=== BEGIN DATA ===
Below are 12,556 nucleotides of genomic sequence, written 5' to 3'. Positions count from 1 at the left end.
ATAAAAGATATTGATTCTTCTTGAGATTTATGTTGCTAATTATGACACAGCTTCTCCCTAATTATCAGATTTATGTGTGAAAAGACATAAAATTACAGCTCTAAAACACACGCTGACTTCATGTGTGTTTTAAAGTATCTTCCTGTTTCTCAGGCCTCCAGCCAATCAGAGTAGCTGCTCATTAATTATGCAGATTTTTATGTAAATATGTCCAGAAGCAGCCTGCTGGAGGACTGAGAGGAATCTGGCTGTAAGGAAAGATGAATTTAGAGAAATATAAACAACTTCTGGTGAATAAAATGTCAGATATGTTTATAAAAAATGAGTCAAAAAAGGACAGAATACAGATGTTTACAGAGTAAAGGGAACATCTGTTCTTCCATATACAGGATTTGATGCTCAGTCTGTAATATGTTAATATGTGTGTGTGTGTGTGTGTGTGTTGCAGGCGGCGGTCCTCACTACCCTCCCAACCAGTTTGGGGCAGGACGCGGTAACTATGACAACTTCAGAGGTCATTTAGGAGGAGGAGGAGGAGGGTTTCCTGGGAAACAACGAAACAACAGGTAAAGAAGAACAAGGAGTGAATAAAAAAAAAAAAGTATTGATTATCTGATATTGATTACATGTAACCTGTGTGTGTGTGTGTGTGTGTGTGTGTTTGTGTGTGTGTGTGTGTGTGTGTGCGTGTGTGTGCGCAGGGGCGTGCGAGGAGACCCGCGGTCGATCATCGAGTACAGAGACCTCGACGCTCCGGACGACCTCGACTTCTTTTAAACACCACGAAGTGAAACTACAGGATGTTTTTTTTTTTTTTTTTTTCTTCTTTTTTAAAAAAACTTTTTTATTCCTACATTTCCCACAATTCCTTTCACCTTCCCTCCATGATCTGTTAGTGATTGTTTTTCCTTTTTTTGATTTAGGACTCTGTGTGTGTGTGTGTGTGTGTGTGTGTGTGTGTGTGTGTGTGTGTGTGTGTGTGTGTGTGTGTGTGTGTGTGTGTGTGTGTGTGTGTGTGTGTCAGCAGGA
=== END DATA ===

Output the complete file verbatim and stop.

Below are 12,556 nucleotides of genomic sequence, written 5' to 3'. Positions count from 1 at the left end.
ATAAAAGATATTGATTCTTCTTGAGATTTATGTTGCTAATTATGACACAGCTTCTCCCTAATTATCAGATTTATGTGTGAAAAGACATAAAATTACAGCTCTAAAACACACGCTGACTTCATGTGTGTTTTAAAGTATCTTCCTGTTTCTCAGGCCTCCAGCCAATCAGAGTAGCTGCTCATTAATTATGCAGATTTTTATGTAAATATGTCCAGAAGCAGCCTGCTGGAGGACTGAGAGGAATCTGGCTGTAAGGAAAGATGAATTTAGAGAAATATAAACAACTTCTGGTGAATAAAATGTCAGATATGTTTATAAAAAATGAGTCAAAAAAGGACAGAATACAGATGTTTACAGAGTAAAGGGAACATCTGTTCTTCCATATACAGGATTTGATGCTCAGTCTGTAATATGTTAATATGTGTGTGTGTGTGTGTGTGTGTTGCAGGCGGCGGTCCTCACTACCCTCCCAACCAGTTTGGGGCAGGACGCGGTAACTATGACAACTTCAGAGGTCATTTAGGAGGAGGAGGAGGAGGGTTTCCTGGGAAACAACGAAACAACAGGTAAAGAAGAACAAGGAGTGAATAAAAAAAAAAAAGTATTGATTATCTGATATTGATTACATGTAACCTGTGTGTGTGTGTGTGTGTGTGTGTGTTTGTGTGTGTGTGTGTGTGTGTGTGCGTGTGTGTGCGCAGGGGCGTGCGAGGAGACCCGCGGTCGATCATCGAGTACAGAGACCTCGACGCTCCGGACGACCTCGACTTCTTTTAAACACCACGAAGTGAAACTACAGGATGTTTTTTTTTTTTTTTTTTTCTTCTTTTTTAAAAAAACTTTTTTATTCCTACATTTCCCACAATTCCTTTCACCTTCCCTCCATGATCTGTTAGTGATTGTTTTTCCTTTTTTTGATTTAGGACTCTGTGTGTGTGTGTGTGTGTGTGTGTGTGTGTGTGTGTGTGTGTGTGTGTGTGTGTGTGTGTGTGTGTGTGTGTGTGTGTGTGTGTGTGTGTGTCAGCAGGA